A construction project must often reconcile very different – and sometimes contradictory – objectives: appearance, surface area, use, cost, structural strength, etc. One of the components that must be taken into consideration is fire safety.
To comply with regulations, the client must guarantee the safety of the planned structure. The actual requirements depend on the type of building: public-access building, high-rise building, classified facilities subject to specific environmental protection legislation (ICPE), etc. The overriding philosophy can, however, be summarised in three points:
– Guarantee the safe evacuation of people in the building
– Prevent fire from spreading to adjacent structures
– Enable the emergency services to intervene
The insurers of the planned building can add further measures aimed at preserving the building and its contents from fire damage.
There are several complementary ways of attaining the fire safety level required for a building:
– Choose building materials based on their reaction to fire. This materials classification describes their capacity to fuel the fire: combustibility and generation of smoke and flaming droplets or debris.
– Provide effective smoke ventilation to guarantee the safe evacuation of occupants and limit the accumulation of heat. In France, this is a legal obligation since 1992 for premises covered by the Labour Code.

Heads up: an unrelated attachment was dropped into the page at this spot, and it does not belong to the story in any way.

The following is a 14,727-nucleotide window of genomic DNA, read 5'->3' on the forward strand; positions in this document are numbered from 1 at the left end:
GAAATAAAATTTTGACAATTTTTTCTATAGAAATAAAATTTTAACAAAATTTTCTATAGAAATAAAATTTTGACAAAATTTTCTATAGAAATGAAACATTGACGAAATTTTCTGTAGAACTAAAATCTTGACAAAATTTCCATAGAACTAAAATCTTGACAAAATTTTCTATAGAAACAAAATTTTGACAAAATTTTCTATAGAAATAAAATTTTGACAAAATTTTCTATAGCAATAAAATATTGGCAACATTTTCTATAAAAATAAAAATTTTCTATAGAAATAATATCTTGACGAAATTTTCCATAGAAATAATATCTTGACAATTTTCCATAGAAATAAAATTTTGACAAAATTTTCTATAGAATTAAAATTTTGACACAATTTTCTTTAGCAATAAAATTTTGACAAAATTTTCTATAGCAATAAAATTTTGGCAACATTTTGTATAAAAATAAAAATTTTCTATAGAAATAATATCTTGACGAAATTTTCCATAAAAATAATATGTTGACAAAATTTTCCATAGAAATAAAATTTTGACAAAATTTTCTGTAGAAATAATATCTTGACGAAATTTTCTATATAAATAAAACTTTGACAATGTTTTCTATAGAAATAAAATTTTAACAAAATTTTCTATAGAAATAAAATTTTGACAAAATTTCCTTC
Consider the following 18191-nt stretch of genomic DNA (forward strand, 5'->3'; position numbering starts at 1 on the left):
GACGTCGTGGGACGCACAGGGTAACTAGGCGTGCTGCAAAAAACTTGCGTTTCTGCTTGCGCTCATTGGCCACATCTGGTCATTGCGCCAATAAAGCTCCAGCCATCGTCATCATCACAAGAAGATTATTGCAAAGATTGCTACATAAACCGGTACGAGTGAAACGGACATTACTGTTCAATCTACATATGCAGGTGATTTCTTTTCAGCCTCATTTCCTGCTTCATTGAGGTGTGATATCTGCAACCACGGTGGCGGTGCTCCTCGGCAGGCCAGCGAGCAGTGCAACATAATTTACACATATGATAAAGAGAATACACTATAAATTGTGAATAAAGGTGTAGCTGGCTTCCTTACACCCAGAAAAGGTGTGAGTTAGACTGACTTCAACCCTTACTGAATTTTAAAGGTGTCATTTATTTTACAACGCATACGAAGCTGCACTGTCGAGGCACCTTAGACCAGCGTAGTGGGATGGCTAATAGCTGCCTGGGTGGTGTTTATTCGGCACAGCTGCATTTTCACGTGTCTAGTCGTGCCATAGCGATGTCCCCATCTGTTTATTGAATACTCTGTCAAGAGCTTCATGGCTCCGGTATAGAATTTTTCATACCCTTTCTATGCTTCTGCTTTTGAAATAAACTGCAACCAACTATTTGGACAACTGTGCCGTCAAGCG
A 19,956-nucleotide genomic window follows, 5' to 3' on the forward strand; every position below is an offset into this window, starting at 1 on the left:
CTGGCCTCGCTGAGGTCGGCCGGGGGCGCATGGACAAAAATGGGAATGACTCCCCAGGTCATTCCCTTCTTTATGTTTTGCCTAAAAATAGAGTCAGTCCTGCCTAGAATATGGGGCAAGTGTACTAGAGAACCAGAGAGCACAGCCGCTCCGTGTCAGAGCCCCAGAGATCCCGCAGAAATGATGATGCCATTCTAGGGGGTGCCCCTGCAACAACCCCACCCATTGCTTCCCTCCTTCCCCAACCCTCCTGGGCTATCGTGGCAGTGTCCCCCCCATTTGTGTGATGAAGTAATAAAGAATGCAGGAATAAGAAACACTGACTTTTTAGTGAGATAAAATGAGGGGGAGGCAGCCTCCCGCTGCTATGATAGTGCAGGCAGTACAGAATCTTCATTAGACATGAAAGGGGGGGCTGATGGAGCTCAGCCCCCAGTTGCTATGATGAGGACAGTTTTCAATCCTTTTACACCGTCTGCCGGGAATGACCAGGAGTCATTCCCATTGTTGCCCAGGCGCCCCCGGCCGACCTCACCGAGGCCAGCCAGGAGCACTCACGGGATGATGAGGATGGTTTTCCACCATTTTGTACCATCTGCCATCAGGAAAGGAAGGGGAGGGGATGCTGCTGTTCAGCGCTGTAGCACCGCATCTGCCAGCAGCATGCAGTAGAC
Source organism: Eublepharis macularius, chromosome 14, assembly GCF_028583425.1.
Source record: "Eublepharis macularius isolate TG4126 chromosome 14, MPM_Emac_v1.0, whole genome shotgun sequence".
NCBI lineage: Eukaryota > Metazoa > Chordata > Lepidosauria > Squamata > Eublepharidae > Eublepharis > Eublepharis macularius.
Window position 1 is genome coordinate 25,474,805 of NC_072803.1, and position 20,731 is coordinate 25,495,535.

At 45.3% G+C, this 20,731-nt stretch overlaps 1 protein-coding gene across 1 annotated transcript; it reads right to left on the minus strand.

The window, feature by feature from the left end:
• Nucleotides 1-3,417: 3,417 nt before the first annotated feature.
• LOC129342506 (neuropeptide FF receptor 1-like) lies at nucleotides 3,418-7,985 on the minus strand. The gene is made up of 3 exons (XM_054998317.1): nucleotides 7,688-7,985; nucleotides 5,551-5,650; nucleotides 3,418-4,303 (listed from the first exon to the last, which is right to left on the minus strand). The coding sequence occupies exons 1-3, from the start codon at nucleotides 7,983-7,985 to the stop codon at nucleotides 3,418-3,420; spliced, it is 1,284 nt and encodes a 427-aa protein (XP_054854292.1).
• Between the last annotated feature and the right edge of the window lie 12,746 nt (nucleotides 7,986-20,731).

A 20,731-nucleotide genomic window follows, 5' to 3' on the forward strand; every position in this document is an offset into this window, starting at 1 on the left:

– Install fire detection (lien vers article) to enable evacuation of the occupants. The choice of detection system shall consider the hazard presented, the atmosphere within the premises and the operating conditions. Optical smoke detectors will generally be selected for “conventional” buildings, while industrial premises will call for more specific technologies such as flame detection, image analysis, infrared detection, etc.
– Partition the building to limit the spread of fire. The partitioning study covers the structure of the building (fireproof floors and walls) and technical fittings (ducts, cable penetrations, and process equipment such as conveyors). Adequate partitioning reduces the flow rate required to tackle a fire and the amount of potentially polluted water to be contained.
– Provide firefighting equipment (fire extinguishers, hose reels, hydrants, foam concentrate storage tank) for the building occupants or emergency services. Ensure suitable coverage for the building: distance, type of fire.
– Equip the building with an automatic fire extinguishing system. Sprinkler installations are multipurpose systems in that they also fulfil a detection function. Gas fire-extinguishing systems are generally used for electrical rooms. High-expansion foam, powder or water mist systems can be envisaged for more specific hazards.
The exact definition of such measures relies on an analysis of the hazards presented by the structure and reference documents relating to fire protection which identify good practices based on lessons learned. For more complex structures, a performance-related approach – Fire Safety Engineering – will show that the building attains regulatory requirements while derogating from standards (APSAD, NFPA, FM Global).
If this fire issue is considered early enough, it will be possible to integrate it into the actual design of the structure rather than having to add compensatory measures, which are often more complex and more expensive.
In any case, it must be remembered that fire safety measures have a direct impact on building design. Taking them on board too late can therefore lead to extra costs or extended lead times, or even result in the project being blocked by the authorities.
For more informations on Fire Safety Engineering